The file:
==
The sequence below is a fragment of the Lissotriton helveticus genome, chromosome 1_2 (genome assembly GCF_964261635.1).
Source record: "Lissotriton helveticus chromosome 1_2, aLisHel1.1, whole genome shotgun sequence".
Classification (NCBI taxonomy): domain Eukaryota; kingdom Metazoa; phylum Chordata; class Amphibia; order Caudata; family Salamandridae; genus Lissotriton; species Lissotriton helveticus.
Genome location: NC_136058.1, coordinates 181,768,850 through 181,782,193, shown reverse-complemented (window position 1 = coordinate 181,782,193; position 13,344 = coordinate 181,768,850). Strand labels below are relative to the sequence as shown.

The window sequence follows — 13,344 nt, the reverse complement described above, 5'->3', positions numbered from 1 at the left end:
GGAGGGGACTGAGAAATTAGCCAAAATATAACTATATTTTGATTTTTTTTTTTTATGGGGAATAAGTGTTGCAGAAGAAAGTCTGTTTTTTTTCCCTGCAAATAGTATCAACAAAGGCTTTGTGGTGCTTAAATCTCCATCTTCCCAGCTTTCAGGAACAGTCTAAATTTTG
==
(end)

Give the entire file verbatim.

The sequence below is a fragment of the Lissotriton helveticus genome, chromosome 1_2 (genome assembly GCF_964261635.1).
Source record: "Lissotriton helveticus chromosome 1_2, aLisHel1.1, whole genome shotgun sequence".
Classification (NCBI taxonomy): domain Eukaryota; kingdom Metazoa; phylum Chordata; class Amphibia; order Caudata; family Salamandridae; genus Lissotriton; species Lissotriton helveticus.
Genome location: NC_136058.1, coordinates 181,768,850 through 181,782,193, shown reverse-complemented (window position 1 = coordinate 181,782,193; position 13,344 = coordinate 181,768,850). Strand labels below are relative to the sequence as shown.

The window sequence follows — 13,344 nt, the reverse complement described above, 5'->3', positions numbered from 1 at the left end:
GGAGGGGACTGAGAAATTAGCCAAAATATAACTATATTTTGATTTTTTTTTTTTATGGGGAATAAGTGTTGCAGAAGAAAGTCTGTTTTTTTTCCCTGCAAATAGTATCAACAAAGGCTTTGTGGTGCTTAAATCTCCATCTTCCCAGCTTTCAGGAACAGTCTAAATTTTG